Thankfully, Philips has supplied a pleasant remote, and not one of those cheapo credit-card types either – this is a full size affair with a curved back end that sits snugly in the palm. The button layout is sensible and spacious with clear labelling. There are dedicated controls for adjusting bass, treble and audio sync, plus input selection keys are grouped together at the top.


The HTL5120 is a superb performer, offering a refined yet powerful sound that puts any TV to shame – and most similarly-priced soundbars, for that matter.

The sound is laced with fine detail, conveyed smoothly and crisply from the unit’s assured speakers. This lends a silky quality to movie scores, while scenes with lots of high-frequency elements sound open and airy. Many affordable soundbars sound compressed and harsh in the mids and highs but Philips is clearly cut from a different cloth, refusing to buckle even with the volume up high.

Quiet dialogue-driven scenes are a joy to behold, such as Bilbo’s conversation with Gandalf at the start of The Hobbit. Their speech is rendered with superb clarity, while subtle detail like chirping birds and flittering insects dances around in the background. But crank up the action and the HTL5120 musters an exciting, room-filling sound, underpinned by sturdy bass from the built-in sub.

What’s great is that its bass output is fairly restrained, adding seamless depth and punch to the other speakers without making you constantly aware of its presence. Some separate soundbar subs are too rowdy and intrusive, but here the Philips does a subtler job.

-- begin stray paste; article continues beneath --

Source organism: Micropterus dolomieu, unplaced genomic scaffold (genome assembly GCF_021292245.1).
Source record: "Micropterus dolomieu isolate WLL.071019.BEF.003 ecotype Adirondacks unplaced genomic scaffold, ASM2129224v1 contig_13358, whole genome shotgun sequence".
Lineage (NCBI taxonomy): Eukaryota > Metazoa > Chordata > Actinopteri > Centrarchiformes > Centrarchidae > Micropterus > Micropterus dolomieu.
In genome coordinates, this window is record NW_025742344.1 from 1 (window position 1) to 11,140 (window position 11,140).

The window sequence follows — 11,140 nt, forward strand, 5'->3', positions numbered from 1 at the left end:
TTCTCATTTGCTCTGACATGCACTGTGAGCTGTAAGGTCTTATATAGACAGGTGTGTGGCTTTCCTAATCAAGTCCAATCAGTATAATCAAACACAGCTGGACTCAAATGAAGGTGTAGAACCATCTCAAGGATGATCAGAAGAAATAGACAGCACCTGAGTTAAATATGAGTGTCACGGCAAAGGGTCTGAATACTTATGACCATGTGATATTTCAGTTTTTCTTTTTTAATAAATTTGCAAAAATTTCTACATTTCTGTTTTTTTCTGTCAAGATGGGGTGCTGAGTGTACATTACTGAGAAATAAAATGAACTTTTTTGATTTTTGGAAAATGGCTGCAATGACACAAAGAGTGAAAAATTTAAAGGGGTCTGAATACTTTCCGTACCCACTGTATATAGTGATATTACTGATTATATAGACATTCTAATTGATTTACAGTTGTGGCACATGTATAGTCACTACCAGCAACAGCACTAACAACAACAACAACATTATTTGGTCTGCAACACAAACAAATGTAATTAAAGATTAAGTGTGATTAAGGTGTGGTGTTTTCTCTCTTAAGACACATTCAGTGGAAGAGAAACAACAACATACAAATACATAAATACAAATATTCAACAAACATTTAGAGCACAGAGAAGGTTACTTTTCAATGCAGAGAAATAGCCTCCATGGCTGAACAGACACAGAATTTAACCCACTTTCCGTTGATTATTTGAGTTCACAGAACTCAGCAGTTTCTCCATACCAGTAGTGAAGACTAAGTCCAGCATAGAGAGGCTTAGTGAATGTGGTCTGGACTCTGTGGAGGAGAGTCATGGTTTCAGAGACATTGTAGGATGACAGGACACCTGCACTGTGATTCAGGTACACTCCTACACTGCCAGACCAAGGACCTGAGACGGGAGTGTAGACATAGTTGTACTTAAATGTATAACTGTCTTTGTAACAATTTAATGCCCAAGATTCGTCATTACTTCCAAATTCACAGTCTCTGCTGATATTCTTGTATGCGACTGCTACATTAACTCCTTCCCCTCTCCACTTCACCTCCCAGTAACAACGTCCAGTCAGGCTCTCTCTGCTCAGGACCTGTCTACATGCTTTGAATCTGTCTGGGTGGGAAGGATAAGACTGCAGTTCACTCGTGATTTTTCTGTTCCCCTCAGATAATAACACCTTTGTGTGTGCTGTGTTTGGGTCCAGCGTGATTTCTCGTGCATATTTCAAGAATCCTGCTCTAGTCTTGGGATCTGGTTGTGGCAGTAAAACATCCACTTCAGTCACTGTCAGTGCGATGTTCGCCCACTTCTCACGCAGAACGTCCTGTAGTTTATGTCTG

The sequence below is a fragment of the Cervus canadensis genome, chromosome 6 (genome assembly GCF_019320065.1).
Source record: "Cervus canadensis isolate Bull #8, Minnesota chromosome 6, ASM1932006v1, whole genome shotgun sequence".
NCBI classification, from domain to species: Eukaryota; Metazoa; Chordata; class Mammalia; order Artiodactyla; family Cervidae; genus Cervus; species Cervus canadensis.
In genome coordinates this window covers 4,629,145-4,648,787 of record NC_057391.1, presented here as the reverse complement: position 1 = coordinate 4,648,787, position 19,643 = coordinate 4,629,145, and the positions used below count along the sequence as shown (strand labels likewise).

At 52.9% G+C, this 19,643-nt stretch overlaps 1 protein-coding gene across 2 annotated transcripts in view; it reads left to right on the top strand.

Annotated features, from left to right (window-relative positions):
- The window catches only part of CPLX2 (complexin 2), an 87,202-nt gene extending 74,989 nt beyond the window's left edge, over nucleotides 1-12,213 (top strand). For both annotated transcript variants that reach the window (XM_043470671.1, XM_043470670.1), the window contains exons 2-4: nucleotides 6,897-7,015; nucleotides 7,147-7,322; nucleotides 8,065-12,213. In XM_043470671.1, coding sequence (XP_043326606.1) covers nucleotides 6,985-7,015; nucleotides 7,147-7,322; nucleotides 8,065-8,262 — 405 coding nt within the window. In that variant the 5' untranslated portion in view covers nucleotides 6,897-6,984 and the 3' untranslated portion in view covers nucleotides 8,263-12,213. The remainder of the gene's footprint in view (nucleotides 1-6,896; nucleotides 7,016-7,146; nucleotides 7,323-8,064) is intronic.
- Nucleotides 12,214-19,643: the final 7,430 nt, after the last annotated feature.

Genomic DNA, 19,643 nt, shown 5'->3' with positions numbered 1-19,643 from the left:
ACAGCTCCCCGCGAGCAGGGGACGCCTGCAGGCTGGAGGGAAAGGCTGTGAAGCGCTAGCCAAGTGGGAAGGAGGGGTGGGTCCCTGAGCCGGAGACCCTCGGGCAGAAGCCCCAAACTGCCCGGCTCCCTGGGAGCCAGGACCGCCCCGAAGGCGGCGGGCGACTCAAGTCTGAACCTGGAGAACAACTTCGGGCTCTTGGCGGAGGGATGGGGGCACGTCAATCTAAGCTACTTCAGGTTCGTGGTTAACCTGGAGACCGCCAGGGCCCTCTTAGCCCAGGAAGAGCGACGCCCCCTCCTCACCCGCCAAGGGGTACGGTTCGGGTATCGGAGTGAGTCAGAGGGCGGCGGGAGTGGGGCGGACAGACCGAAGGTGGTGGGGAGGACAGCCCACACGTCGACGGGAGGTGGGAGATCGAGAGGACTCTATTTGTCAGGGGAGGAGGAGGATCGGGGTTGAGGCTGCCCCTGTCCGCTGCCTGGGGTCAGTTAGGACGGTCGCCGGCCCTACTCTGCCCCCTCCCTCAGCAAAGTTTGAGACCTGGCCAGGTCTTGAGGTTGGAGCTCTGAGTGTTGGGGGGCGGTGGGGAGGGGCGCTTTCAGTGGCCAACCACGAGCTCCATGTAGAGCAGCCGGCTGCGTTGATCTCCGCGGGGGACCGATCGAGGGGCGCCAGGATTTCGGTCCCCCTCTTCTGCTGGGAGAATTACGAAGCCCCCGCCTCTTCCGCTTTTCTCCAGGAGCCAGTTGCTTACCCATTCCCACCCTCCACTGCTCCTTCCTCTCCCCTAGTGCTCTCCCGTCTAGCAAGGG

If there’s a flaw – and I’m clutching at straws here – it’s that Virtual Surround doesn’t even come close to replicating the sense of envelopment you get from a real 5.1 system, although it does spread the stereo soundstage.

But back to the positives and it’s pleasing to discover that the HTL5120 is a terrific music player, bringing its inherent warmth and finesse to my music collection – that applies to MP3s streamed over Bluetooth and CDs fed from a Blu-ray deck via HDMI or the analogue inputs.


Spend some time in the HTL5120’s company and you’ll soon realise that it’s one of the best soundbars in its class. It reaches levels of refinement and smoothness beyond what you’d expect from a £250 soundbar, but backs it up with power and punch when needed – all of which makes for a thrilling listen, even within the limitations of a stereo soundbar. Couple that with superb build quality, a clever-yet-classy design, plentiful connections and built-in Bluetooth and you have yourself a real bargain.


Manufacturer and model

Philips HTL5120

Quoted power




HDMI output


HDMI inputs


Component video output


Composite video output




Digital audio inputs

2 (1 optical, 1 coaxial)

3.5mm minijack input


Analogue stereo input


Dolby TrueHD decoding


DTS HD Master Audio decoding


Dolby Digital decoding


DTS decoding


USB port


Built-in Wi-Fi


iPod/iPhone support


DLNA media streaming


Online content


3D ready


Dimensions (soundbar) W x H x D

1,010 x 154 x 81 mm

Smartphone control


Audio Return Channel support


Radio tuner


Sound processing

Virtual Surround, Double Bass, FullSound, Auto Volume Leveller